If you have the right sort of sense of humour, particularly a love of dreadful puns, this book and most of its' successors can be quite amusing. These books are not meant to be taken seriously. Be warned that if you did take this book and quite a few of the other Xanth books seriously, they can come over as rather sexist even by the standards of 1983, let alone those of today. However, at least some of the accusations of sexism against Piers Anthony over the Xanth books are based on taking out of context, and assuming that the author is endorsing, views which in context are clearly attributed to characters for the specific purpose of disproving them. One of the consistent themes of "Night Mare" is that the bad guys make the mistake of underestimating the female characters and that the heroines often find that they can achieve far more than their initial low expectations of themselves. In context many of the antedeluvian attitudes to women attributed to villains in the Xanth books directly contribute to the defeat of those characters or are a sign that they are on the wrong side, and similar sexist perspectives attributed to heroes and heroines are at least sometimes there so that the characters concerned can grow by overcoming them.
As you work through the Xanth series new characters and themes are gradually introduced and old ones fade away, so it it not essential to read this series in sequence, though I personally prefer to do so.
Worth a try if you enjoy fantasy and puns, are reasonably broad-minded, and able to avoid taking things too seriously or literally.
As a horse mad reader and someone who runs a website and chat forum devoted to horse and pony books, I make no apologies for the fact that this review is geared to the equine side of things! I have read quite a few of the Xanth books and this is in my opinion the best, not just because it is written from a horsy point of view and has lots of horse content, but because the sense of mystery unfolding throughout the story makes it hard to put down. The author, although known for fantasy not equine stories, obviously has some knowledge of and a respect for horses as a lot of the behaviour of the horses is spot-on. The powerful Horseman with his bits and spurs can be seen as an analogy for the unsympathetic controlling rider and in this book the sympathy is firmly on the side of the horse. Imbri the night mare is a well rounded, sympathetic character whom you warm to immediately. For a writer who is criticized a lot for having a sexist attitude to women, here he has created a strong female character. Although there is a lot of fantasy content in this, it is quite light-heated and there is also a lot of humour mixed in with the drama. So unless you are a died-in-the-wool hater of fantasy you will probably enjoy it. To top it off there is an excellent denouement at the end. Great read for fantasy and horsy readers alike.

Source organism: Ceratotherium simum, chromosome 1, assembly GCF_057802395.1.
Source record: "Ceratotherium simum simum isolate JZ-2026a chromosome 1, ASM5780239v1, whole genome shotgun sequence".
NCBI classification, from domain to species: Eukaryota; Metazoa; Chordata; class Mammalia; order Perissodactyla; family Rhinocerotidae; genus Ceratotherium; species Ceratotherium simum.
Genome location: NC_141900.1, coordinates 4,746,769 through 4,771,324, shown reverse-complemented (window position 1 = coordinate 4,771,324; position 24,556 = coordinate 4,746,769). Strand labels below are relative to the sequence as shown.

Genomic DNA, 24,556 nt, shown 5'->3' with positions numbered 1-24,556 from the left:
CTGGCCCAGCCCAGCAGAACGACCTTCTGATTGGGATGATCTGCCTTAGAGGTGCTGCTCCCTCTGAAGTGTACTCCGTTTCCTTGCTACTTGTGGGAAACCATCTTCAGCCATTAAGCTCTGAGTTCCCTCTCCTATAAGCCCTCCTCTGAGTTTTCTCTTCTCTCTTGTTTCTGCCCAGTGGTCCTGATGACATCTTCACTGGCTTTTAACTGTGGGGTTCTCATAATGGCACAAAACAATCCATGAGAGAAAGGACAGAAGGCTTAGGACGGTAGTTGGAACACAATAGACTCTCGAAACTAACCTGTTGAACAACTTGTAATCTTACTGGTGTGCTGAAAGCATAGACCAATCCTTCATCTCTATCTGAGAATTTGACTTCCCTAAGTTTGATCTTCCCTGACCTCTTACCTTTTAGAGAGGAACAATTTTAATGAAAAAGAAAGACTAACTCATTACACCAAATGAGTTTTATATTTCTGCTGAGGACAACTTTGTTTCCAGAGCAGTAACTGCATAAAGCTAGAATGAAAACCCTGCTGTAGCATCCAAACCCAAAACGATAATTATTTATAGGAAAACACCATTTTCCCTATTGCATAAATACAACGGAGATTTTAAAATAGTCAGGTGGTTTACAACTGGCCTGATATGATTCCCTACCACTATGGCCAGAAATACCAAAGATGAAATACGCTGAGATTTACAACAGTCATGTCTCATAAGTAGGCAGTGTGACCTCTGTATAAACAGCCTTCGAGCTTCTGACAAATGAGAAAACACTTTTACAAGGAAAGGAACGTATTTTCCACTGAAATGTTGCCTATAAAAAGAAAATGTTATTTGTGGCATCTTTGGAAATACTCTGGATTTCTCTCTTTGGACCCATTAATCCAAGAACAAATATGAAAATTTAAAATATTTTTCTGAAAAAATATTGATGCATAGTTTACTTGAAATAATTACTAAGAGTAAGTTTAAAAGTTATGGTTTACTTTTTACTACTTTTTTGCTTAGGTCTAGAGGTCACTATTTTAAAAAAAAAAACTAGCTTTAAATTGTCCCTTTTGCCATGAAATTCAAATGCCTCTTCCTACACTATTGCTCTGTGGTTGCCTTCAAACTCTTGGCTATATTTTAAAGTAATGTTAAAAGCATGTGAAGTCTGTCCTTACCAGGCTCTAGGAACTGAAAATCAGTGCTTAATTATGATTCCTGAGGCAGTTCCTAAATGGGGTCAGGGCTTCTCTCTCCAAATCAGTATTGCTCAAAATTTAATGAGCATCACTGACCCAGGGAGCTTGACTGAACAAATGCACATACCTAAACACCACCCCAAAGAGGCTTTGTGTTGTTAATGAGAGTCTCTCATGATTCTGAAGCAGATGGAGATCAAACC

This was the first Piers Anthony book I ever read, and I was hooked. I must admit I wasn't too sure for the first few pages, as having never read any of his books I didn't realise it was a nightmare straight off, but thankfully (and thanks to a great friend for introducing me) I persevered and enjoyed it thoroughly. The story revolves around the mare Imbri, a Nightmare (carrier of bad dreams) who is tasked with carrying an important message to the King of Xanth to save Xanth from the Nextwave of human invasion. She is given the task as she is useless at her job after acquiring half a soul, which makes her unable to scare people properly and therefore ruined the work of the other Nightmares. Unfortunately Imbri suffers a knock to the head and forgets her all important message... A fantastice read first and every time. The twist in the tale was a little predictable but still great reading. If you love Pier's work you'll love this, and if you're new to him, please do as I did and keep reading even if the first few pages put you off at first - it all makes sense very quickly.
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Here we are introduced to Imbrium a night mare and her sire, The Night Stallion. Imbri was a night mare, a bringer of bad dreams who seems to have lost here edge after acquiring half of a soul. The Night Stallion retires her from dream duty and sends her on a mission, a mission which would save Xanth.
this volume of the country of xanth is all about those dreams that are eithr nasty or nice, mare embril was once a nightmare but she had recieved half of a cetaaurs heart and has become unable to do her job,she is sent on a journey whee she finds eventual happiness as a daymare